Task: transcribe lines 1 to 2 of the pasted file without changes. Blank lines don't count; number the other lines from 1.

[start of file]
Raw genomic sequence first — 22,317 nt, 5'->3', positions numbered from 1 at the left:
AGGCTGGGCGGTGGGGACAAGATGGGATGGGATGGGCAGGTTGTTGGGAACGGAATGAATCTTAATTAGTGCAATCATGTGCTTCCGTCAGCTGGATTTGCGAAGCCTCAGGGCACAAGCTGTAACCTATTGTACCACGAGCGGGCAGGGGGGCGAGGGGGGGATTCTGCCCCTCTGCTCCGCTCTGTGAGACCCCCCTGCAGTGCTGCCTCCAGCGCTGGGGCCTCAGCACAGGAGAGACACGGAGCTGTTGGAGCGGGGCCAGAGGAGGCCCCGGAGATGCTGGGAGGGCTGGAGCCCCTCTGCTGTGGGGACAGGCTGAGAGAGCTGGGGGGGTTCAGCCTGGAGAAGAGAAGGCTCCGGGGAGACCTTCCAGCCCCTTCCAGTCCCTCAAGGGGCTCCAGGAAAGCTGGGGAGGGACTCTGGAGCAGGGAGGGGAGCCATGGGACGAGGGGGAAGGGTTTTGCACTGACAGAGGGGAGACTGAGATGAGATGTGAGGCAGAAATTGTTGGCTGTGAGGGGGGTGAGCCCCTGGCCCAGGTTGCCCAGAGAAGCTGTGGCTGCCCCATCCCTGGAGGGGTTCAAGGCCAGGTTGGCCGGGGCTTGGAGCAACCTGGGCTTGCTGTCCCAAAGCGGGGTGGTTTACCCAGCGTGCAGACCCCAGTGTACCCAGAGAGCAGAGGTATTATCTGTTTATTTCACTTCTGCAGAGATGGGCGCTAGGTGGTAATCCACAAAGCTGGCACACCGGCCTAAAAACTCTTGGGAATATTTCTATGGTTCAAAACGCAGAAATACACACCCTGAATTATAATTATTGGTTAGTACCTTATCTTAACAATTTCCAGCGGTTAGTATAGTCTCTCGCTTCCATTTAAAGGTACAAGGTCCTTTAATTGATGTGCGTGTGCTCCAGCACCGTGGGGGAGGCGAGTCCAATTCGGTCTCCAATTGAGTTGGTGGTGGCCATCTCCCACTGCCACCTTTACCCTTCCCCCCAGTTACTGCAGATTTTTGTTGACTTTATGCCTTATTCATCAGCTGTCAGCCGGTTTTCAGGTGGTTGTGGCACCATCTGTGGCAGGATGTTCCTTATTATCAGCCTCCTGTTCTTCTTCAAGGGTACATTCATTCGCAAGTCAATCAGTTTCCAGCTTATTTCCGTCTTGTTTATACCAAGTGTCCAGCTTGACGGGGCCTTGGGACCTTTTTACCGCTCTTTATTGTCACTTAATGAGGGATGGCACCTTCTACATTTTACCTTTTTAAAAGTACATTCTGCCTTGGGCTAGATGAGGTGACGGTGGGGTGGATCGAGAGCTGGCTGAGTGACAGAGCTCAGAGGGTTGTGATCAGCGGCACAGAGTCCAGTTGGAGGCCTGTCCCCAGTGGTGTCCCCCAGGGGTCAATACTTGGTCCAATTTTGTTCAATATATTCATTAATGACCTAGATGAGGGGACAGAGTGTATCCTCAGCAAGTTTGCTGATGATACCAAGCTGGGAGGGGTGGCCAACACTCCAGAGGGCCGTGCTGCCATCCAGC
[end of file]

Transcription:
Raw genomic sequence first — 22,317 nt, 5'->3', positions numbered from 1 at the left:
AGGCTGGGCGGTGGGGACAAGATGGGATGGGATGGGCAGGTTGTTGGGAACGGAATGAATCTTAATTAGTGCAATCATGTGCTTCCGTCAGCTGGATTTGCGAAGCCTCAGGGCACAAGCTGTAACCTATTGTACCACGAGCGGGCAGGGGGGCGAGGGGGGGATTCTGCCCCTCTGCTCCGCTCTGTGAGACCCCCCTGCAGTGCTGCCTCCAGCGCTGGGGCCTCAGCACAGGAGAGACACGGAGCTGTTGGAGCGGGGCCAGAGGAGGCCCCGGAGATGCTGGGAGGGCTGGAGCCCCTCTGCTGTGGGGACAGGCTGAGAGAGCTGGGGGGGTTCAGCCTGGAGAAGAGAAGGCTCCGGGGAGACCTTCCAGCCCCTTCCAGTCCCTCAAGGGGCTCCAGGAAAGCTGGGGAGGGACTCTGGAGCAGGGAGGGGAGCCATGGGACGAGGGGGAAGGGTTTTGCACTGACAGAGGGGAGACTGAGATGAGATGTGAGGCAGAAATTGTTGGCTGTGAGGGGGGTGAGCCCCTGGCCCAGGTTGCCCAGAGAAGCTGTGGCTGCCCCATCCCTGGAGGGGTTCAAGGCCAGGTTGGCCGGGGCTTGGAGCAACCTGGGCTTGCTGTCCCAAAGCGGGGTGGTTTACCCAGCGTGCAGACCCCAGTGTACCCAGAGAGCAGAGGTATTATCTGTTTATTTCACTTCTGCAGAGATGGGCGCTAGGTGGTAATCCACAAAGCTGGCACACCGGCCTAAAAACTCTTGGGAATATTTCTATGGTTCAAAACGCAGAAATACACACCCTGAATTATAATTATTGGTTAGTACCTTATCTTAACAATTTCCAGCGGTTAGTATAGTCTCTCGCTTCCATTTAAAGGTACAAGGTCCTTTAATTGATGTGCGTGTGCTCCAGCACCGTGGGGGAGGCGAGTCCAATTCGGTCTCCAATTGAGTTGGTGGTGGCCATCTCCCACTGCCACCTTTACCCTTCCCCCCAGTTACTGCAGATTTTTGTTGACTTTATGCCTTATTCATCAGCTGTCAGCCGGTTTTCAGGTGGTTGTGGCACCATCTGTGGCAGGATGTTCCTTATTATCAGCCTCCTGTTCTTCTTCAAGGGTACATTCATTCGCAAGTCAATCAGTTTCCAGCTTATTTCCGTCTTGTTTATACCAAGTGTCCAGCTTGACGGGGCCTTGGGACCTTTTTACCGCTCTTTATTGTCACTTAATGAGGGATGGCACCTTCTACATTTTACCTTTTTAAAAGTACATTCTGCCTTGGGCTAGATGAGGTGACGGTGGGGTGGATCGAGAGCTGGCTGAGTGACAGAGCTCAGAGGGTTGTGATCAGCGGCACAGAGTCCAGTTGGAGGCCTGTCCCCAGTGGTGTCCCCCAGGGGTCAATACTTGGTCCAATTTTGTTCAATATATTCATTAATGACCTAGATGAGGGGACAGAGTGTATCCTCAGCAAGTTTGCTGATGATACCAAGCTGGGAGGGGTGGCCAACACTCCAGAGGGCCGTGCTGCCATCCAGC